Book Review: The hate u give by Angie Thomas

Book Rating:

5/5

Book Review:

Where can I even begin with this book? The hate u give is a powerful, gut-wrenching novel that I wish I could make required reading for every single person. That’s right, every single person. Over a certain age, of course.

The narrator, Starr, grapples with a split world. She is sixteen, and she lives in Garden Heights (commonly referred to as “the hood”), but attends school at a private university called Williamson. Starr finds herself separating the worlds she lives in, and making sure that “Williamson Starr” has no reason to be called “ghetto” by her peers. In the beginning of the book (I’m really not ruining anything because its 25 pages in), her unarmed childhood friend gets shot by a cop in the back when he turned to ask if she was okay.

BOOM. The book literally starts out bringing tears to my eyes. Police shootings are a very heavy topic to cover in a book, especially from a child’s point of view, but Thomas does it superbly in the hate u give. This book teaches so many lessons about perspective, oppression, race, and becoming who you are, but all in such a cleverly crafted way, that while you are reading it you do not realize how much you have learned. This book made me cry so many times, and when I say cry, I mean ugly cry. I was weeping. I was shaken up. I had to take breaks from it so often, it took me so long to read. It also made me laugh, taught me so much, and makes me feel like I need to go out and do something about oppression!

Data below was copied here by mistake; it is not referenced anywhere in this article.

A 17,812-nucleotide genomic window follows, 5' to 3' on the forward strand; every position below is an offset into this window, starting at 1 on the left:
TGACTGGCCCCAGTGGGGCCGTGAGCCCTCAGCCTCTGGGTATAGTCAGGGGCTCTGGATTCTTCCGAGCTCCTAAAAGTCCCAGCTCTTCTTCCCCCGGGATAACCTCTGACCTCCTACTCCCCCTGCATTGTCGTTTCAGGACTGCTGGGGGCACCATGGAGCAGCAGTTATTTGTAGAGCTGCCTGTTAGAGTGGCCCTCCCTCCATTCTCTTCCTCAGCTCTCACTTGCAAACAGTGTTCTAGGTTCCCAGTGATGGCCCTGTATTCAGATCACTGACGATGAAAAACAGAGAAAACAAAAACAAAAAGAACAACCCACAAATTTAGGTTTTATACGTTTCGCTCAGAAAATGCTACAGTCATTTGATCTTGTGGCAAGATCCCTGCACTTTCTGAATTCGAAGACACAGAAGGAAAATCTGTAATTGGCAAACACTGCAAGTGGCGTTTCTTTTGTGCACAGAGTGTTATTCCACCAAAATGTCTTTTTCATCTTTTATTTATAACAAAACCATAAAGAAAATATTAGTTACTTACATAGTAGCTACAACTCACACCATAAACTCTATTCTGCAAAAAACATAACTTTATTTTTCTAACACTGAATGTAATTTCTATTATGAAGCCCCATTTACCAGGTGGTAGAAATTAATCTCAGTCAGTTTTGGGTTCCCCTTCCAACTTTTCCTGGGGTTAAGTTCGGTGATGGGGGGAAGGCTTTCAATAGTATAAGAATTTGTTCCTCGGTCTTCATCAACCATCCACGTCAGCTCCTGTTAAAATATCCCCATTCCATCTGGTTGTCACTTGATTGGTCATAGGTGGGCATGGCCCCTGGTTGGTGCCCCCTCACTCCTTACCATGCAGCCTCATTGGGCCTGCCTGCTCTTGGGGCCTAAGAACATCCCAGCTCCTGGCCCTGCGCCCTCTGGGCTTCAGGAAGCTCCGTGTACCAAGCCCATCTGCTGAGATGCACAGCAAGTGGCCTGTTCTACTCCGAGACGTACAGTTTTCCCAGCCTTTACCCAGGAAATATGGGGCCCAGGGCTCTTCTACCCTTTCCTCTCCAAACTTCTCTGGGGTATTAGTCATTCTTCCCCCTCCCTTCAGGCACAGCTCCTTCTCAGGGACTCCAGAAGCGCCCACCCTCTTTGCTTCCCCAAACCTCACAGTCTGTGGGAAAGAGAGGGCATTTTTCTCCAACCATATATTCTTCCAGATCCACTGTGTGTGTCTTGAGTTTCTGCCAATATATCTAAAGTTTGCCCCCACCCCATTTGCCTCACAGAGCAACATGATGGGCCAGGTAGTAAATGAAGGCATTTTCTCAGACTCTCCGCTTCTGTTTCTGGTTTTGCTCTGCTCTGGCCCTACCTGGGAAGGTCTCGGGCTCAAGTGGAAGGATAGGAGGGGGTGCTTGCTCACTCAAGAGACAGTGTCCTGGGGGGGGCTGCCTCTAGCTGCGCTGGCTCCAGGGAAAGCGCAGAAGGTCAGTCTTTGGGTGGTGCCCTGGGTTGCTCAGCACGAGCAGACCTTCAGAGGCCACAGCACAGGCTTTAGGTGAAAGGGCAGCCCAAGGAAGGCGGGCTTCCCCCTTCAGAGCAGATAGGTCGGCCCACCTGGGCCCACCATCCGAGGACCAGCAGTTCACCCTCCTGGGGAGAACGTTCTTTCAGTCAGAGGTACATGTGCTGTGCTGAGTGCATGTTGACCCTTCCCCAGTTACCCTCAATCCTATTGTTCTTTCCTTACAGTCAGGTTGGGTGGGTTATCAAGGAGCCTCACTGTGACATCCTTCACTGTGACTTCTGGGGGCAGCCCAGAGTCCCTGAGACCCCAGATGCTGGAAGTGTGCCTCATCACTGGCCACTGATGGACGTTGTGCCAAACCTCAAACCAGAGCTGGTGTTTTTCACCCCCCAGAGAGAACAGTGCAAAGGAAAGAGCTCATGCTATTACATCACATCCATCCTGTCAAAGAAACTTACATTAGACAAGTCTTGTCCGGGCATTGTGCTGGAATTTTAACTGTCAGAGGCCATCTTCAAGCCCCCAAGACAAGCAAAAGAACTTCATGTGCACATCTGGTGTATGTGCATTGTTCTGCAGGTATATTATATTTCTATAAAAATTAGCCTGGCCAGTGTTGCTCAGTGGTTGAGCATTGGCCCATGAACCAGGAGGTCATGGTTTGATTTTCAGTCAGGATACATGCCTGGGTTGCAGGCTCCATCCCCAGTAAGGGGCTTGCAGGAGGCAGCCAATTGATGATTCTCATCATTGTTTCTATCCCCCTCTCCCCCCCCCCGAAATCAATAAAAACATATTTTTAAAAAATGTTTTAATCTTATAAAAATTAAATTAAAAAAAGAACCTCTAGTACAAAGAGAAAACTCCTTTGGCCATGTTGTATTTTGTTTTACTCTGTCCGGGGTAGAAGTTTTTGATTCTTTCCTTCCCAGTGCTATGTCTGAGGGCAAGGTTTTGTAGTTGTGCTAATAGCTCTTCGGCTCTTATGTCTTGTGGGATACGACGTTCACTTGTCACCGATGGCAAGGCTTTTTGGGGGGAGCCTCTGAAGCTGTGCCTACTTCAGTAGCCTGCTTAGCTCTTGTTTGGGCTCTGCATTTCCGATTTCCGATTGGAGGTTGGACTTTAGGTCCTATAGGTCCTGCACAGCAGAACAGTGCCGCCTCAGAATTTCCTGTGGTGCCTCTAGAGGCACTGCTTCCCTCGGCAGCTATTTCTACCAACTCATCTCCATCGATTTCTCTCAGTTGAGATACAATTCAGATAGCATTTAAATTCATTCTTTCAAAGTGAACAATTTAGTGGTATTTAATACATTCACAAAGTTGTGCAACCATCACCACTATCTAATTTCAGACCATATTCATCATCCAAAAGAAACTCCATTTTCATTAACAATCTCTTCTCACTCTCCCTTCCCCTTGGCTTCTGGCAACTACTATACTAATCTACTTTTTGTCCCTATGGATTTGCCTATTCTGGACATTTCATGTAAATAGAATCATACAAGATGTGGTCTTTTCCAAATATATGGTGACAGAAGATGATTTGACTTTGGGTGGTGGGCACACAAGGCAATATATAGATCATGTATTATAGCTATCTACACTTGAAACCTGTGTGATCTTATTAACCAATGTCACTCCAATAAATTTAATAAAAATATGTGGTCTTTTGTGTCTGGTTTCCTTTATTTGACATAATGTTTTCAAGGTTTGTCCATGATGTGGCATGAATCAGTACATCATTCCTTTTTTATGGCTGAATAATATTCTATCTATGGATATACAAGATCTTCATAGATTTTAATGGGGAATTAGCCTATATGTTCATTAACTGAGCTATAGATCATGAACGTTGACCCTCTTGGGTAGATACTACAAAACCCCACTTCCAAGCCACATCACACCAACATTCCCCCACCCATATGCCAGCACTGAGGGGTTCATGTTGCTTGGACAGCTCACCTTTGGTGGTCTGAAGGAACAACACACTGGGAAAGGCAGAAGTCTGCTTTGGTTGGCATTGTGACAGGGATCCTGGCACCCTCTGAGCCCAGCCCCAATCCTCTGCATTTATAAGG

The hate u give follows Starr from the moment she witnessed her best friend get shot, to the moment she decides what to do about it. The scariest part of this book is how absolutely real it felt. It made me realized how sheltered I have been my whole life from the horrors kids face at half my age. I really highly suggest this book. It delivers a perspective that every single person should explore.

Not to get political (warning: I am about to get a little political but I’ll keep it at a bare minimum), but with the events that have recently been happening in the United States, this book is so very important for a perspective you may not know or understand. I wish I could hand this book out to everyone that responds to the #blacklivesmatter movement with the phrase, “All lives matter”. Please read the hate u give.

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